By Laureen S, First-Grade Teacher, Guest Blogger
We’ve all met those students who can read anything you put in front of them, but then when you ask them to retell what they read, they draw a blank. Having students talk about (and listen to) what they read is essential and needs to happen daily in the classroom. This post will share ideas on using both narrative and informational texts to help kids retell.
When reading aloud, I often stop reading and ask students to retell what has happened in the story. Disruptions happen throughout the day in the classroom, so take advantage of them! Simply asking, “Where were we?” when a book is disrupted will get students thinking about the story and doing a retell.
There are different elements to a fiction retell in comparison to nonfiction retell, so being able to identify if a text us fiction or nonfiction is very important. Be sure to read Using Nonfiction Animal Books to Teach Timeless Verbs by Dr. Susan Bennett-Armistead because she helpfully describes the characteristics of informational text.
I believe that retelling needs to be explicitly taught. To help, I have created posters to help students retell both narrative (fiction) and informational (nonfiction) texts. I have used the language my students are familiar with, but realizing you may use different terms in your classroom, I have included a blank poster for you to add to. You can download this resource by clicking on this image.
I used The Fly and the Honey Pot Theme Set to start a discussion not only about fables (that fly sure learned his lesson!) but also about differentiating between fiction and nonfiction with my students. The leveled books in the set are at levels G–I, which are perfect for guided reading groups but equally as helpful as a read-aloud with the whole class.
I read Through the Eyes of a Fly, and we brainstormed on chart paper the following list of text elements: real information, photographs, table of contents, labels. Then we read the fable The Fly and the Honey Pot and created another student-generated list of features in a narrative text: characters, setting, a beginning, middle, and ending, often a problem and solution, and is read for enjoyment.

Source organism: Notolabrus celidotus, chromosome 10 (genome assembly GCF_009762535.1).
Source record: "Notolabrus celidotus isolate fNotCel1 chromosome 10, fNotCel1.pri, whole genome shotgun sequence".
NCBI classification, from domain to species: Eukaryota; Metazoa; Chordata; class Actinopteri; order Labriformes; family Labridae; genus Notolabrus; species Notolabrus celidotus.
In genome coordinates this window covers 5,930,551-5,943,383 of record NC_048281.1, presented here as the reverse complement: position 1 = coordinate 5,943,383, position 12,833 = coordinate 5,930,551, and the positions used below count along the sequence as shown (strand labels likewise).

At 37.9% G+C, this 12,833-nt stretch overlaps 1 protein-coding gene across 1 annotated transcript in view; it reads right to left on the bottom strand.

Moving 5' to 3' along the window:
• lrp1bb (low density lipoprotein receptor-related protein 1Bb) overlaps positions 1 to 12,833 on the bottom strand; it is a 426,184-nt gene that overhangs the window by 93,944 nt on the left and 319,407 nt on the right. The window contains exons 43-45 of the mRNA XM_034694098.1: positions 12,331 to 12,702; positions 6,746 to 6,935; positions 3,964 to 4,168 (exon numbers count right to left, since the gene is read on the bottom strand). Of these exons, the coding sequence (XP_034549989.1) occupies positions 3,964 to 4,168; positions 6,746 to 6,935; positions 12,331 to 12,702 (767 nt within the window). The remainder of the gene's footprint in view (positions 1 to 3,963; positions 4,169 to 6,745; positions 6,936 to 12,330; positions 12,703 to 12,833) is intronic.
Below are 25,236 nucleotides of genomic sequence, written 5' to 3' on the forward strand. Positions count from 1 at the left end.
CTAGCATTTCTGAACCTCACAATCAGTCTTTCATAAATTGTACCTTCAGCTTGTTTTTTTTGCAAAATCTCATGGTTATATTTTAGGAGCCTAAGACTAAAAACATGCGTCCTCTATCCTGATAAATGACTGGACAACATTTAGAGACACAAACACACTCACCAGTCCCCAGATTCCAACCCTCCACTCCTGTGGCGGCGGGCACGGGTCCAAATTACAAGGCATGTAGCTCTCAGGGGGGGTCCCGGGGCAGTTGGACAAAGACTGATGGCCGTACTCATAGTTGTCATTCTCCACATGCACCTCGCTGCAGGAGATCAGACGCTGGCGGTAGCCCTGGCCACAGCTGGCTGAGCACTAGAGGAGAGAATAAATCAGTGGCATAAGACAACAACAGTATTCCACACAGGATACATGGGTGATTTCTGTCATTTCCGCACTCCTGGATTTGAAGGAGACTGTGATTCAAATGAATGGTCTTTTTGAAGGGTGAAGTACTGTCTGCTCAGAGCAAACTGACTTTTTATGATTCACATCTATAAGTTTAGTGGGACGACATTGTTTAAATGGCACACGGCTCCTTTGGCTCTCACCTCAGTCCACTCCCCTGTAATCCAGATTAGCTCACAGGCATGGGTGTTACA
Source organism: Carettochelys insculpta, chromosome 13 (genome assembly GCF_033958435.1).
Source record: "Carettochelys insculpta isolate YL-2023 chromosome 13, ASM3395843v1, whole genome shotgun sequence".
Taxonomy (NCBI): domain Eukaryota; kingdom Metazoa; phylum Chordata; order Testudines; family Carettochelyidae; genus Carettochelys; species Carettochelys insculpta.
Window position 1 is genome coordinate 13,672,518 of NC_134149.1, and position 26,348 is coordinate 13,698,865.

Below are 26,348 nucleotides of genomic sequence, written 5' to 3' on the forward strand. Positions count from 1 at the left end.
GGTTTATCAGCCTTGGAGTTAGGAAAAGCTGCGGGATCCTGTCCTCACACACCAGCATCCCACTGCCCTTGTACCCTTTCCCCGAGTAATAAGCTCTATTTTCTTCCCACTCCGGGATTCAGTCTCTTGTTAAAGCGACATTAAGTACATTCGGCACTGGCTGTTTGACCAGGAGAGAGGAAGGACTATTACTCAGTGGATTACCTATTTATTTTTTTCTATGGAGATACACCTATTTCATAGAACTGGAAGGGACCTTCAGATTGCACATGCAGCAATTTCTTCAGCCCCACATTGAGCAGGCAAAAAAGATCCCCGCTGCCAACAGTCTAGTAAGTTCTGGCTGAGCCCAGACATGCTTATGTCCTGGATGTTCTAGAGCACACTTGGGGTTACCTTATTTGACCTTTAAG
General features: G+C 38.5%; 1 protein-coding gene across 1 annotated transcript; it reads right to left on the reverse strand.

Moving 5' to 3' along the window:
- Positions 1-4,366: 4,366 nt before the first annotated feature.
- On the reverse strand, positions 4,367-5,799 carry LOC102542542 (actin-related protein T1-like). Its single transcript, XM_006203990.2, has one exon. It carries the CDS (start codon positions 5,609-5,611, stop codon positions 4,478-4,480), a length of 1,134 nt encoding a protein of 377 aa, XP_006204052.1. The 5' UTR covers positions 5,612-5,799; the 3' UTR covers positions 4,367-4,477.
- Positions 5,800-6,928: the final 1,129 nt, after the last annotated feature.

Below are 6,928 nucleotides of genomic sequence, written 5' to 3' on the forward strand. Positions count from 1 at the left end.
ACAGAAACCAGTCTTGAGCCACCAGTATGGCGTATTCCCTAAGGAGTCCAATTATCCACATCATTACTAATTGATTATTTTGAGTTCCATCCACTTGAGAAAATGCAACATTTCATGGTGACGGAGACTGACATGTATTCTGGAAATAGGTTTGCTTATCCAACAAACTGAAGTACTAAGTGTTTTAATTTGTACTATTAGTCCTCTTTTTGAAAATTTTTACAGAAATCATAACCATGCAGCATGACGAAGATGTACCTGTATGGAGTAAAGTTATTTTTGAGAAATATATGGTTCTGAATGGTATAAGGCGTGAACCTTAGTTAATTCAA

Once it is determined if the text is fiction or nonfiction, I use the finger retell posters to model an oral retell. When retelling, I tell the story by moving my fingers along as I talk. One of my coworkers and I had a discussion about whether or not students should be able to look at the text when doing a retell. The answer is YES! Imagine having to write a report card without looking back at student work and teacher observation notes.
Looking back in the text after reading is a very important strategy to use, especially in the beginning, when retell is new. Expectations of students should increase with both their reading level and practice retelling. Students will begin with a simple retell but will add more details the more they retell.
The next natural step for students after orally giving a retell is for them to write. Encourage your students to tell the story across their fingers as they write and remind them they need at least one sentence for each finger. You’ll be pleased with the writing they produce, and they’ll be proud to share their writing with their peers.
Be sure to visit this blog often for more ways to engage students while they practice reading and writing skills. Remember, if you haven’t had a chance to peek at Hameray’s paired texts, you need to! They are a must for a primary classroom!
~~~Laureen is a first-grade teacher in Canada. She has been teaching kindergarten and grade one for more than twenty years. Laureen loves to make learning fun and you can find her at her blog, Teach With Laughter. You can also visit her TPT page here.